“Drinks for the Tigers this evening, Peter?”

“I’ll be there.”

She leans over the railing.  “Look up at me.  Now stand still.”  She says, squinting:  “What on earth have you done to your eye?”

The Tigers’ next game is against Fremantle, which may help me dry out.  Perhaps.

Then Mario and Francesco turn up at odd hours bearing alcoholic gifts, apparently still celebrating their relief at having Kevin the Potential Killer out of their lives.  Gentleman Geoffrey Jones, stung by remorse at his loathsome behaviour towards myself in Room 705 of the Holiday Inn, turned up last night with a premium mixed dozen – and I mean premium – which Tommy was happy to accept on my behalf.  The top was removed from the first available, and Jonesy and I forged a boozy truce, with Tommy in the mediator’s chair.  On top of all of this, I have a bottle of bubbly on ice for the return of the Greek Goddess, now only hours away.

. . . / / / . . .

Here she comes, at last.

She pauses, and sweeps a look across the crowded room on the threshold of the automatic doors of Customs.  I wave – ouch.  She waves and, despite the fact that she’s dragging a suitcase the size of a 40-litre rubbish bin, she beats me to the end of the barrier.  (I’m hurting, real bad.)  She dumps the case, shoulders aside a very plump man holding aloft an AUSSIE EXPOSURE TOURS placard, and throws her arms around me.

“Peter Rabbit,” she murmurs, hugging me real tight.

“Labrini, ohhhh, Labrini. . . aaaaahhhhhhhhhh . . . . careful.” I bury my head and yelp into her shoulder.  Then I take her by the forearms, and ease her away from the embrace.  “Hi there, you sweet thang.”  I’m hamming it up because there are tears in my eyes.  “I’m so glad to see you.”

She breaks the tackle immediately, and I’m enfolded again.  Crunched.  “Peter.  Peter.  God, I’ve missed you.”

“I’ve missed you too,” I say, but I can’t disguise a wince.  “Ooooouch!!  Her handbag is jammed against my ribcage.  “Careful Houdini . . . ” and I drag the bag away from the tender area.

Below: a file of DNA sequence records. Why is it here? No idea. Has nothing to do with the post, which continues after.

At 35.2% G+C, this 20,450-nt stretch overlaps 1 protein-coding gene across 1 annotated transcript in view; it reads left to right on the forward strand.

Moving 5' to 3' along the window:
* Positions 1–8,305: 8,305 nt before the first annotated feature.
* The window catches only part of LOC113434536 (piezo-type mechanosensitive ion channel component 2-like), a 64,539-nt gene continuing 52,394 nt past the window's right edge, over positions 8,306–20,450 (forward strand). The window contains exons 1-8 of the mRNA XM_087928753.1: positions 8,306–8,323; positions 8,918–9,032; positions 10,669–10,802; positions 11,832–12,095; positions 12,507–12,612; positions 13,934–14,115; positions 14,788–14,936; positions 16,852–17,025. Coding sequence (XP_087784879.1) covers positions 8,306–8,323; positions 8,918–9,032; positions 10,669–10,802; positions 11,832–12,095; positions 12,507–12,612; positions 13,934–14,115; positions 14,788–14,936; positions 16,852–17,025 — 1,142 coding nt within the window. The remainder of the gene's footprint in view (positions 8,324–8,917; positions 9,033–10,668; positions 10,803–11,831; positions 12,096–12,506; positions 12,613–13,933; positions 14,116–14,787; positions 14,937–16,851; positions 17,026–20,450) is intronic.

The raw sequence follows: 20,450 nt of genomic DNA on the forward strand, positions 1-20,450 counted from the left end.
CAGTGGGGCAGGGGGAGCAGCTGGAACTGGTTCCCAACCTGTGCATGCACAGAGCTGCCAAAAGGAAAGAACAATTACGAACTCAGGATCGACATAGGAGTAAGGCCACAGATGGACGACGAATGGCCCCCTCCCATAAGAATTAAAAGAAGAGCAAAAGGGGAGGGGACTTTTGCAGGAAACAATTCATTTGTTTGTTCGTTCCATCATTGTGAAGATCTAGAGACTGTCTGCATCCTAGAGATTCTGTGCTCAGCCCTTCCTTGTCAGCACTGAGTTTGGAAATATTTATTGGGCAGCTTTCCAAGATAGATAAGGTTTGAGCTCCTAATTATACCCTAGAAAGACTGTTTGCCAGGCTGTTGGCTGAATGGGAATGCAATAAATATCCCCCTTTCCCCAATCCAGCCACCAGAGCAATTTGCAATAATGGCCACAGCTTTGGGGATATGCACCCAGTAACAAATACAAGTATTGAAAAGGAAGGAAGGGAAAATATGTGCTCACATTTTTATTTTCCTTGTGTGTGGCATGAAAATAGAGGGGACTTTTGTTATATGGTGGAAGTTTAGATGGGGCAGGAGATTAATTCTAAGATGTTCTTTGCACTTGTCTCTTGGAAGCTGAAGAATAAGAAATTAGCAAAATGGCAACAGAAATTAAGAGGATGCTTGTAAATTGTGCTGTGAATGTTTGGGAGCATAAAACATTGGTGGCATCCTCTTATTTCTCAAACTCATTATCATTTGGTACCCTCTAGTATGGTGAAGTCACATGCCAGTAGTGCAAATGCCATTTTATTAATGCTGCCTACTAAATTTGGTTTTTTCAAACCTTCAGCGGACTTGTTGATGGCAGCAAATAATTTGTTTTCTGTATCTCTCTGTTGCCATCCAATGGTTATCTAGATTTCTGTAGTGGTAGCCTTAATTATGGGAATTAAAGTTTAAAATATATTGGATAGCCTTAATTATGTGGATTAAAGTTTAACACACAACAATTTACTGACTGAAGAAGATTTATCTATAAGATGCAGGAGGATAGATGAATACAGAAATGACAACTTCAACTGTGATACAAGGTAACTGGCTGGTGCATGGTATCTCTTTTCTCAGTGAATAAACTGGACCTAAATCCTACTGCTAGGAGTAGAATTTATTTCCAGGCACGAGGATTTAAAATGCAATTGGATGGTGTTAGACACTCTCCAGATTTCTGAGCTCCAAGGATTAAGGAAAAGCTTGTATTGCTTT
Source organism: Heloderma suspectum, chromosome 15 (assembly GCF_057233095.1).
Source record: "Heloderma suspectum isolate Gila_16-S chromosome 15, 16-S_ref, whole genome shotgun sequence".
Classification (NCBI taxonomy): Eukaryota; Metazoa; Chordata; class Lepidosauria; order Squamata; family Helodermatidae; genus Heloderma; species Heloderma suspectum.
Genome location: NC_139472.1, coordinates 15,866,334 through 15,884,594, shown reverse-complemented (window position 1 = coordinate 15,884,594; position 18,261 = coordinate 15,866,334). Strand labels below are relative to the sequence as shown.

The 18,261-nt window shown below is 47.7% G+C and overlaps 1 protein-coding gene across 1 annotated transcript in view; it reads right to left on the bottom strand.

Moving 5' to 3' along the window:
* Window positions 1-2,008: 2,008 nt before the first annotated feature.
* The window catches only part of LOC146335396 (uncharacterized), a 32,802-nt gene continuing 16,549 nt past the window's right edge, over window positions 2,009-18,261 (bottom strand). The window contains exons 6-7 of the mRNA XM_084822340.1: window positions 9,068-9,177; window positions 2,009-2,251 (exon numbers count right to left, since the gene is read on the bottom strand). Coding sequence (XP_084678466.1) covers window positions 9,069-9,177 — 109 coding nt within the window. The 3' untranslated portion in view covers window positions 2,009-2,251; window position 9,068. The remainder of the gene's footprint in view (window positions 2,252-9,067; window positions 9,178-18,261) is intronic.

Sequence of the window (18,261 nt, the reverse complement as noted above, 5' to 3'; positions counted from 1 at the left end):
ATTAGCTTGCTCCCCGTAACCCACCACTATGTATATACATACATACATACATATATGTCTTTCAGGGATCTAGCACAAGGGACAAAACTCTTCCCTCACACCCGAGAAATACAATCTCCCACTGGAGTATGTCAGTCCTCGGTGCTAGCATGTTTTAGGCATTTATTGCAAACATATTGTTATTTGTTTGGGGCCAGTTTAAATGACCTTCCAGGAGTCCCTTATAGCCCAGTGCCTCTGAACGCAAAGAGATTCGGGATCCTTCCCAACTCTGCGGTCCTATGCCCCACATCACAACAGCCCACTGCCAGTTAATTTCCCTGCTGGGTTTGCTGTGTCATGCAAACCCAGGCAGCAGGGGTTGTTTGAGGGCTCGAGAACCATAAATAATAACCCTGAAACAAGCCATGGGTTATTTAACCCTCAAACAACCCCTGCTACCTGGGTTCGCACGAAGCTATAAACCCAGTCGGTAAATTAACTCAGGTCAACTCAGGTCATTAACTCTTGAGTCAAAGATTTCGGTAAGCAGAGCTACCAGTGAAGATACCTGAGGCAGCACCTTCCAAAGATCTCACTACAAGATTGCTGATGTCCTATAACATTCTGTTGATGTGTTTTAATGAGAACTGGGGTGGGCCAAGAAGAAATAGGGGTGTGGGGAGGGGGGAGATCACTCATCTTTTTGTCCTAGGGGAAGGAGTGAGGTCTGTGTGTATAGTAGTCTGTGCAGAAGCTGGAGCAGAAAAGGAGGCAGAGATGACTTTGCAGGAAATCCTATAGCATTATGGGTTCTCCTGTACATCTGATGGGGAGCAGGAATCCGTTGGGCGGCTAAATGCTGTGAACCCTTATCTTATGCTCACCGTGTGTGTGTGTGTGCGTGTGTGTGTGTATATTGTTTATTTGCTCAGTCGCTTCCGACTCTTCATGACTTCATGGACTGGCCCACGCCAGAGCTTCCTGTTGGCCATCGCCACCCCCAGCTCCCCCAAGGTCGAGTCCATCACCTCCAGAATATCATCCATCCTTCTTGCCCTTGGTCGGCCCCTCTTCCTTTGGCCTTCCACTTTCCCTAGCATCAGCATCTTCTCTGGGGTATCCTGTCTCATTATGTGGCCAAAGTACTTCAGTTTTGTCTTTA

“What’s the matter, Rabbit?”

“Ribs . . . bruised, but healing well . . .”

“Oh.  Kiss me, then.”

“Okay, yes, of course.  Softly.  Ooohhh, easy love.  Sorry.  Mouth damaged, but much better than yesterday.”

She puts her arms around my shoulders, and rests her forehead against mine.  “From the minute you wheedled your way into my affections, I knew it wasn’t ever going to be straightforward.”


“You’ll tell me what happened?”

“Yes, eventually.  But first things first.  Collingwood are third on the ladder, Essendon are twelfth.”

“Which is as it should be.  Come on, let’s get home.  I hope there’s some part of you that’s not hurting.”

. . . / / / . . .

I am cushion-propped, glancing around at iconic Magpies staring down at me accusingly from the walls.  Labrini is pacing her dining room, like she’s staking out her territory again.  She takes a real good look out the window.

“The park still there?” I ask, as witty as.

She plonks herself on the couch next to me, causing co-lateral pain.  She declares her trip a huge success, culturally and socially.  (I’m going to ask about Hilary, but later.)  The dancing troupe played to packed houses, not only in Greece, but in several neighbouring countries I can usually find in any half-reasonable atlas with a decent index.  As for my emailed insights into the Collingwood camp during her absence, the response is derisory.

“Your heart wasn’t in it,” she says, giving me a gentle biff on the arm.  “You can’t bear to read anything about my team.  For example, you said Alan Didak was one of our best players in a game he missed because he was injured, and you’ve always had Josh Fraser in the ruck, and he’s been out for weeks.”


“Now tell me more about your fight with the rich prick, as you call your fellow Bomber.  Do you like fighting, Peter?”

“No, because I generally lose.  But that hasn’t stopped me being easily outraged, and my responses haven’t always been . . . moderate.  Like if I got reported playing football it was because someone had picked on one of our kids, or said something racist to one of the Nicholson boys.  They were the only aboriginal family in Beaumont and the boys played footy.”